Textbooks used to teach European languages in American university programs should facilitate the acquisition of foreign languages in the classroom. Accordingly the ways Language is used in the book should be carefully considered: the selection of cultural and structural components, the manner in which both are presented to the student, the linguistic level of the student, the realistic level of proficiency learners should reach.
No matter how you look at current textbooks, the language used or portrayed has serious flaws: the language of the cultural component and the vocabulary the learner is exposed to are chosen randomly. Most critical, there is no effort to connect grammatical concepts in logical and necessary ways because the grammar component is a simple list of concepts that trivialize Language in ways that prevent learning. This conventional list of structures portrays language as a simplistic system made of disconnected concepts and is dictated by tradition rather than by careful consideration of how Language works and how people learn language.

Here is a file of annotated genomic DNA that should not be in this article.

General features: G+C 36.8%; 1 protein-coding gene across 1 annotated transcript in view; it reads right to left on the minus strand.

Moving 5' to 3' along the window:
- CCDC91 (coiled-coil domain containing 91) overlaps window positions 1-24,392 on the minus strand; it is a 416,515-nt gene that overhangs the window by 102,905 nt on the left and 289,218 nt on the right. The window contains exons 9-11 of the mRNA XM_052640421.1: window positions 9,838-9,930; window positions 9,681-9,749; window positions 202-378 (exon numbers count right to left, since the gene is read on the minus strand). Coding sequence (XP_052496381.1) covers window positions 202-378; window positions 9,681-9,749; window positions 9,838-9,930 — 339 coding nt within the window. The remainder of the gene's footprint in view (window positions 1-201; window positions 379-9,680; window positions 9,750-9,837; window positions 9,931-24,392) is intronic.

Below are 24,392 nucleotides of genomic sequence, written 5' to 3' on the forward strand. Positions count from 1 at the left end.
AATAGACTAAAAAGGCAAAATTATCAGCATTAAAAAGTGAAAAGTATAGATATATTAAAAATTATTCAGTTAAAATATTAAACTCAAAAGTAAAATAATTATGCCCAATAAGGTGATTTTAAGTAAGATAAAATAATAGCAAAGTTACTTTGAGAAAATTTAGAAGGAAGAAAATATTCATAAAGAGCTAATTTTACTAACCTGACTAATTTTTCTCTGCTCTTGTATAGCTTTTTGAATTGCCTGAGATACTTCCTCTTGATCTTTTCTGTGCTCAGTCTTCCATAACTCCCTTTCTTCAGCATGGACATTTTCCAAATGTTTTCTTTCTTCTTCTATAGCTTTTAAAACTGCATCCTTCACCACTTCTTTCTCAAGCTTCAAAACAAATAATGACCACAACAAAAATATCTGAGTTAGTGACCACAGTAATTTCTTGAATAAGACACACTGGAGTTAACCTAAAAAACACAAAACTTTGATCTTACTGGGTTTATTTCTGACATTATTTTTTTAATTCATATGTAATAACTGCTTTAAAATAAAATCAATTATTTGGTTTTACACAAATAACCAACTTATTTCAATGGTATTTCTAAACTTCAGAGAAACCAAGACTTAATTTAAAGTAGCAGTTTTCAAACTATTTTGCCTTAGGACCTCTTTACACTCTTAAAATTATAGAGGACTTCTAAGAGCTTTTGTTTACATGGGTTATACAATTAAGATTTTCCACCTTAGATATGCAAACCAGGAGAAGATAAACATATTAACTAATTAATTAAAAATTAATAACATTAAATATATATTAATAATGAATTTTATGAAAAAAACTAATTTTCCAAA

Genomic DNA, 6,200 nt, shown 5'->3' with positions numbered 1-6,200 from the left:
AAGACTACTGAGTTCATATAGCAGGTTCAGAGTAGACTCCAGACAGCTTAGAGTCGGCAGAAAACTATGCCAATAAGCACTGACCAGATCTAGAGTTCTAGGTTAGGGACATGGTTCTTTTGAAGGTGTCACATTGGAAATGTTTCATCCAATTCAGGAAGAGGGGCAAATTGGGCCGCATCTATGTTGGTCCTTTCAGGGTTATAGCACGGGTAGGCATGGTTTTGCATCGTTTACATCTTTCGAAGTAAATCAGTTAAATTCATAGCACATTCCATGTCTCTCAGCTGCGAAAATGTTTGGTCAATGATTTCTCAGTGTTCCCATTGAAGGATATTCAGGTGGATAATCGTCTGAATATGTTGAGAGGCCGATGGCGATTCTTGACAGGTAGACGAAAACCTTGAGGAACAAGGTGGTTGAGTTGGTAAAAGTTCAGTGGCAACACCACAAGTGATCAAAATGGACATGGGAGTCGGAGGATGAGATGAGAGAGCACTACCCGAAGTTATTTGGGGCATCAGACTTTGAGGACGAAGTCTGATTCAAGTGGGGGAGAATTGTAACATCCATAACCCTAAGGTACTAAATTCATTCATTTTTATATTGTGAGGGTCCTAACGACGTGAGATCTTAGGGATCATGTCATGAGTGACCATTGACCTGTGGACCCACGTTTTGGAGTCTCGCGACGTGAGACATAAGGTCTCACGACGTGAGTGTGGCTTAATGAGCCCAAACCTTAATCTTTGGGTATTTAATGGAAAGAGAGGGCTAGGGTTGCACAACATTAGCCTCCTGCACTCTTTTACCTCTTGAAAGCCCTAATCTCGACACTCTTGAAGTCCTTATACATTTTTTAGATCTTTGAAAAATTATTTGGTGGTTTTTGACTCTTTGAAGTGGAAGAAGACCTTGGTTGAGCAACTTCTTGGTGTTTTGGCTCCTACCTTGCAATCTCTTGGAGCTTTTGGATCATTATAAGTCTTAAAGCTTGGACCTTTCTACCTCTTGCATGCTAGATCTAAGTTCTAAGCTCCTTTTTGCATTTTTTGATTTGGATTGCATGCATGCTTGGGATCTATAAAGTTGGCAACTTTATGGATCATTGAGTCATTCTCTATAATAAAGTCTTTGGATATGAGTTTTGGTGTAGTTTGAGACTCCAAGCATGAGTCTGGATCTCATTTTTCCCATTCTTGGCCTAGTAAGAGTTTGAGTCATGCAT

This critique provides examples from Spanish textbooks that illustrate the inefficient and old-fashioned ways language textbooks use to present Language and shows how learners are not encouraged to see Language as a coherent, organized system where structural concepts interweave in logical and efficient ways.
|Keywords:||Foreign Language Textbooks, Second Language Acquisition, Learning Strategies, Language Learning and Language Teaching, Effective Language Learning, Language Pedagogy|
Co-Chair, Modern Languages, Linfield College, McMinnville, Oregon, USA
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